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PSA Offering Quarter Million Bonuses for FedEx and UPS Pilots

The Hiring Competition Heats Up with Yet Another Bonus Scheme

American Airlines subsidiary PSA Airlines is aiming for experienced UPS and FedEx captains in an effort to bolster their services to smaller routes - and they believe a $250,000 bonus should help to fill seats.

Like so many schemes, the bonuses aim squarely at the dearth of qualified, direct-entry captains in the industry, a hot commodity as the long-foretold Baby Boomer retirement wave begins to swell in the distance. American Airlines, or more particularly its regional carriers, has seen stark contractions in service to smaller, lower activity airports around the country. It may seem like a good match on the surface, as parcel volume wanes and holiday projections remain unimpressive. 

Those in the know probably won’t hold their breath for droves of captains to make the swap - the freight dog lifestyle isn’t for everyone, but those who reach the highest levels of it are probably quite content with things there. UPS and FedEx pilots might not find the small-route passenger service game all that enticing - particularly if it comes with a pay drop. PSA hopes that the bonuses will defray such concerns. Should they bite, pilots will see $175,000 of the bonus drop with their first paycheck, with the remaining $75,000 coming in at their 1-year anniversary. They’ll stick with the CRJ 700 and 900s, with starting wages sitting at $150 to $217 an hour depending on experience.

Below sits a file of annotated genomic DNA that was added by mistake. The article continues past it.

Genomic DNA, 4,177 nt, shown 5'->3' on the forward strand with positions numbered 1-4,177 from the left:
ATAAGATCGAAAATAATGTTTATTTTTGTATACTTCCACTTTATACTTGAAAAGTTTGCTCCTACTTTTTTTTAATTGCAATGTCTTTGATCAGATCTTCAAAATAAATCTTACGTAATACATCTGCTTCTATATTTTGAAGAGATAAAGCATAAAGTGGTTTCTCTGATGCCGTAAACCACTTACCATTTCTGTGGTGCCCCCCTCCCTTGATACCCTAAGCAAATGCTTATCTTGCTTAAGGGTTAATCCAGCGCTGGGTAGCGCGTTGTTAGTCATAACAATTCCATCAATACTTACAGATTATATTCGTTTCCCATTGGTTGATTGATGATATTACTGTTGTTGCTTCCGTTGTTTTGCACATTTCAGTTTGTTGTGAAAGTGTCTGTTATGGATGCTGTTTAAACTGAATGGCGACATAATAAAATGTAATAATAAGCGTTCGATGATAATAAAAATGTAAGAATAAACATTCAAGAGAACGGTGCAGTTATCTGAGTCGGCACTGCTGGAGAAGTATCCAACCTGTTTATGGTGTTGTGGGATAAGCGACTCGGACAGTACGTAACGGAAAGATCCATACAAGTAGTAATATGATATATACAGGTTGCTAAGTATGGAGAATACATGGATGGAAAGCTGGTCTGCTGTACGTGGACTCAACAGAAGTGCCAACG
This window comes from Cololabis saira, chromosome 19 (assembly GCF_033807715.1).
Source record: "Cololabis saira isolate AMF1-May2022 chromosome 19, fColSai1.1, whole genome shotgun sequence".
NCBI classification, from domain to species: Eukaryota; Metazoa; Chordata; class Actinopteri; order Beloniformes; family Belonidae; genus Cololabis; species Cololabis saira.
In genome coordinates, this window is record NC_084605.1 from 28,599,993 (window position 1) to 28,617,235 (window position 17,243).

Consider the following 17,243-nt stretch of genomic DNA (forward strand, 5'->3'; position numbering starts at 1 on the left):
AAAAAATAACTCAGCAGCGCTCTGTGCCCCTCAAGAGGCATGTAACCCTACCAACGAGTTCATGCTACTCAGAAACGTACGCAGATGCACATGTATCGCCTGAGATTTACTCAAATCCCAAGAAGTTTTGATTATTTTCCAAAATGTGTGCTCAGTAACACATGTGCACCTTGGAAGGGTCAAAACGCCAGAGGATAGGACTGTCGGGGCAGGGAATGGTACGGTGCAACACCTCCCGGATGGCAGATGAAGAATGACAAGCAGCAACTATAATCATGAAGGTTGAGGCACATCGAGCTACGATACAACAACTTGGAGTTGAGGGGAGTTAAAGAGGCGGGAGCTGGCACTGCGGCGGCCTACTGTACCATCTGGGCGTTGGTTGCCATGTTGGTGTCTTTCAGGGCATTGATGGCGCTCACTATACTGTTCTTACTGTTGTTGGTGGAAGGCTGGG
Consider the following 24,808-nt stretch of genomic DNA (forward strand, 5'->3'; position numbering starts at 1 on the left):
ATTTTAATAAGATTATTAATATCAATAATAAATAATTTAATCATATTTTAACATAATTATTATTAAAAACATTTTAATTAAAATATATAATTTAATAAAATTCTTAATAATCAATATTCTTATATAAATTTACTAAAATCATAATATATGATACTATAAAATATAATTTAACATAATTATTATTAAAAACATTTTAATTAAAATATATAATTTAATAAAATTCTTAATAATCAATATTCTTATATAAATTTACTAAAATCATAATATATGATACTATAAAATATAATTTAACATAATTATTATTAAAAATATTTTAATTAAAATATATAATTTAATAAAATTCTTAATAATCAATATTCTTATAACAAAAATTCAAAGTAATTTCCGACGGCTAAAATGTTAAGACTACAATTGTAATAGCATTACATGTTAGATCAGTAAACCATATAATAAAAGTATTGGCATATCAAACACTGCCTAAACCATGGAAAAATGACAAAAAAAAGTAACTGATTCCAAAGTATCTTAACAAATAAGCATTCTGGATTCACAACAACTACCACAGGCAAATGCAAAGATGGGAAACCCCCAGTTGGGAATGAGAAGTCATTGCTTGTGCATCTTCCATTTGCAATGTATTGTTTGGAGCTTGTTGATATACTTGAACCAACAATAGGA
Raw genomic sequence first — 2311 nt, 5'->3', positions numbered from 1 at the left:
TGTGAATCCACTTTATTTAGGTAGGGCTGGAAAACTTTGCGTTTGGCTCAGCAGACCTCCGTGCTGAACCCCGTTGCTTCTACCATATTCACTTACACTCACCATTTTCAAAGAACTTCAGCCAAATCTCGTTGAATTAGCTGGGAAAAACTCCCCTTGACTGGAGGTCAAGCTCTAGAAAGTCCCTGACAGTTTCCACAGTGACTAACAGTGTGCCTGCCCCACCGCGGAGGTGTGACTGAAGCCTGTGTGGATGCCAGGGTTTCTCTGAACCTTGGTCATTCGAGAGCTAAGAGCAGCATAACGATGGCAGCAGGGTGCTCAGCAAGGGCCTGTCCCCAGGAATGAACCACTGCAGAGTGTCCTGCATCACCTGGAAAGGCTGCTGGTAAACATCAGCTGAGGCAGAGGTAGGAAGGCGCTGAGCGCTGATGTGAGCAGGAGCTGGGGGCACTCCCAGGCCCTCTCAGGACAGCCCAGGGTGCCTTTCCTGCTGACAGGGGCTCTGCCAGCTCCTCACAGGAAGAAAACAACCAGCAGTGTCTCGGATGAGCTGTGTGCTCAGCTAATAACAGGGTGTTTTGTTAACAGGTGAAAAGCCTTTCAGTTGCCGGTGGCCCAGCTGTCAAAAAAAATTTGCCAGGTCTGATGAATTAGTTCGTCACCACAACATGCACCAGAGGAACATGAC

Overall, the Regional Airline Association has seen a large drop in small market service across the board, noting a year ago that 76% of US airports had seen “diminished or lost air service.” RAA president Faye Malarkey Black addressed the issue in November last year, stating ““We now have more than 500 regional aircraft parked without pilots to fly them and an associated air service retraction at 324 communities,” said Faye Malarkey Black, RAA CEO. “14 airports have lost all scheduled commercial air service – a number that is still rising.”



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